Education export : challenges from the product, place and process perspectives in the case of Finland
1University of Oulu, Faculty of Education, Department of Educational Sciences and Teacher Education, Educational Sciences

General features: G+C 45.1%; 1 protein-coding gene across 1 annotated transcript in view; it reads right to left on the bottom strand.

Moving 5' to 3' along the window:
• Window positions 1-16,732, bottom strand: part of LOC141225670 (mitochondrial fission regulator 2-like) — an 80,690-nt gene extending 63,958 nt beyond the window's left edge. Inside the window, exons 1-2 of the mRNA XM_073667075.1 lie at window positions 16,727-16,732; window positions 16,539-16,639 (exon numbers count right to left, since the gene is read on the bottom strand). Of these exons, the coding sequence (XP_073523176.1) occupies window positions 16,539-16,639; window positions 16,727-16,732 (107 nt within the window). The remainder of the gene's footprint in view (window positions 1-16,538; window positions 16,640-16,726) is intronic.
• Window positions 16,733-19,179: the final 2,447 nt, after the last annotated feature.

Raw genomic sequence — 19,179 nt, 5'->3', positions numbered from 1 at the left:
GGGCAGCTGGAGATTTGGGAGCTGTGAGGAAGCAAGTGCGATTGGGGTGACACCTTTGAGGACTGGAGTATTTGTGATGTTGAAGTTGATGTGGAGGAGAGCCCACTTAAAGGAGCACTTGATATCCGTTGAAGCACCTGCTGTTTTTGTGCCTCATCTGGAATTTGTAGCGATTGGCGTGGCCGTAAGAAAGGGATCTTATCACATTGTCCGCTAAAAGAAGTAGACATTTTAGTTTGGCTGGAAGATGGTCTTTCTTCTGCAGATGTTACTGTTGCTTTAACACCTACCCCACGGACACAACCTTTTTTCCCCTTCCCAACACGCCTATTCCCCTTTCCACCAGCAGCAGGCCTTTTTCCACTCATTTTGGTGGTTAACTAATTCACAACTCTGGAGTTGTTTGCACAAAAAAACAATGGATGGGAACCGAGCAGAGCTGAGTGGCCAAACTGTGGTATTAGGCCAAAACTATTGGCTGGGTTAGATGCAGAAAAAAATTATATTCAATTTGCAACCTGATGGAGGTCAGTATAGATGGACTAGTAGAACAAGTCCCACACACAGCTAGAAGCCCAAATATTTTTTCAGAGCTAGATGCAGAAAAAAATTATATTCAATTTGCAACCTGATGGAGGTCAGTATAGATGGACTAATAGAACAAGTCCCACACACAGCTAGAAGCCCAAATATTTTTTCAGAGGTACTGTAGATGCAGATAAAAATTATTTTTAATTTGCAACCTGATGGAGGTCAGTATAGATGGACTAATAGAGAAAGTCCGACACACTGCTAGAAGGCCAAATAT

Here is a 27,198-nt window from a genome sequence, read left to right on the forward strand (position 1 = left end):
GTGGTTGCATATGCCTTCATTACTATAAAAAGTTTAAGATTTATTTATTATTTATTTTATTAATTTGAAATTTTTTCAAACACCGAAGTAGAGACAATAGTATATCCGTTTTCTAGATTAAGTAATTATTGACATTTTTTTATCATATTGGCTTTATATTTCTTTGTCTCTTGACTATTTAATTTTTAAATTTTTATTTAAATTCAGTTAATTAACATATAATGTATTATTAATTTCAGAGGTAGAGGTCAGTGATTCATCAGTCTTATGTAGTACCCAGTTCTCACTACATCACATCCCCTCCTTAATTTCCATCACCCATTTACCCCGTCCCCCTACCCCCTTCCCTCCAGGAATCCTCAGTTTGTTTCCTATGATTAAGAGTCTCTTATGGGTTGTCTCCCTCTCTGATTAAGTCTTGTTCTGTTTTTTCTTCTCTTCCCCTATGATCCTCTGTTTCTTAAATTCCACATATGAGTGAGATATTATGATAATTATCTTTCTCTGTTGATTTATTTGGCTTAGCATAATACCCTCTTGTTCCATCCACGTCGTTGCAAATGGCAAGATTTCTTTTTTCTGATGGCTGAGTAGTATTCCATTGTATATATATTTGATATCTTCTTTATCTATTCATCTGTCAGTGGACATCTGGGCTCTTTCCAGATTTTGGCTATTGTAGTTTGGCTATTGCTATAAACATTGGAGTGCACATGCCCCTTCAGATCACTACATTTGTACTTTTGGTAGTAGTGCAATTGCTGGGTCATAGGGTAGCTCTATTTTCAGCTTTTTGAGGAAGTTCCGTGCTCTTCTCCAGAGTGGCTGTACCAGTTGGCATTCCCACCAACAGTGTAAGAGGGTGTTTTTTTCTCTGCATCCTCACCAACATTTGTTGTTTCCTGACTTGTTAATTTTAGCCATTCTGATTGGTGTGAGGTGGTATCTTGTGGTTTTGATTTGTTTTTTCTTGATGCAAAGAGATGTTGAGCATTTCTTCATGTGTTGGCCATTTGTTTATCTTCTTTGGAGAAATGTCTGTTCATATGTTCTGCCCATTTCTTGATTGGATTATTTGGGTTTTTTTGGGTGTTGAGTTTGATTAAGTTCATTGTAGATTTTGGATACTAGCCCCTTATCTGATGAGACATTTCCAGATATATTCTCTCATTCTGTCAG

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This thesis aims to map out the challenges in exporting Finnish education from three dimensions: 1) challenges in maintaining Finnish education quality and reputation; 2) challenges in adapting the Finnish education to another culture context; and 3) challenges in managing the export as an international project business. Qualitative content analysis is used as the research method. The EPA project between Finland and UAE were chosen to be the empirical case. Data is collected from online database, academic journals and articles, official documents, reports, websites and press release. Data is analyzed with theories and perspectives from both Education and Business discipline. The Resource Based View theory (RBV) is used to identify the key resources and capabilities Finland has in its education system. It is concluded that Finland has competitive resources such as unique educational knowhow, relatively sufficient financial and physical assets and highly competent teaching force; as well as the capabilities to manage, deploy and develop these assets. Nonetheless, there are a number of considerable challenges in sustaining and developing these resources and capabilities, particularly due to the economic pressure. In addition, evidence shows that many factors behind education success are beyond school control. The PEST (political, economic, socio-cultural and technological) analysis of the UAE macro environment draws a picture of the possible obstacles in the executing the EPA project and in adapting the Finnish education practice to the UAE schools. Among other things, the comparison of the governance indicators shows that there are compelling gaps in terms of rule of law and voice and accountability between the UAE and the Finnish governance. The economic analysis concludes that it is important to invest in education but even more important is how the invested resources are deployed. The socio-cultural analysis indicates that differences in power distance, gender issues, school structure and school culture can lead to challenges for fusing the Finnish education practice with the local one. The technological analysis stresses that even if technology resources are sufficient in schools, there might be a lack of competence in technology usage and development, in addition to the different attitudes and levels of comfort among teachers in technology integration. International Project Business theories suggest that project business often consist of complexity, uncertainty, discontinuity, and uniqueness. Possible challenges of the empirical case with regard to these characteristics are described; for example Finland has little experience in education export and weak skills in international business, especially due to the distinct culture in UAE, there are greater complexities and uncertainties expected. To conclude, there are enormous complexities and interrelations between and among resources and context. Incontrovertibly the success factors behind Finnish education are intertwined politically, culturally and economically with other sectors of society. It is discovered that despite all efforts in nurturing a student-centric education system in UAE, the outcome of this reform seems to be little satisfying. To cope with identified challenges and risks, it is suggested that government officers, managers and other stakeholders in decision-making position must develop their knowledge and skills to make informed and justifiable decisions during all processes involved in internationalizing the Finnish education. Education export shall be carried out with expertise from, both education and business management. Last but not least, education export must be studied through an ethical lens due to its complex and influential nature. Carried out well, education export, as a way of enabling us to learn from other education systems can equip us with tools and knowledge to better develop our education and societies.
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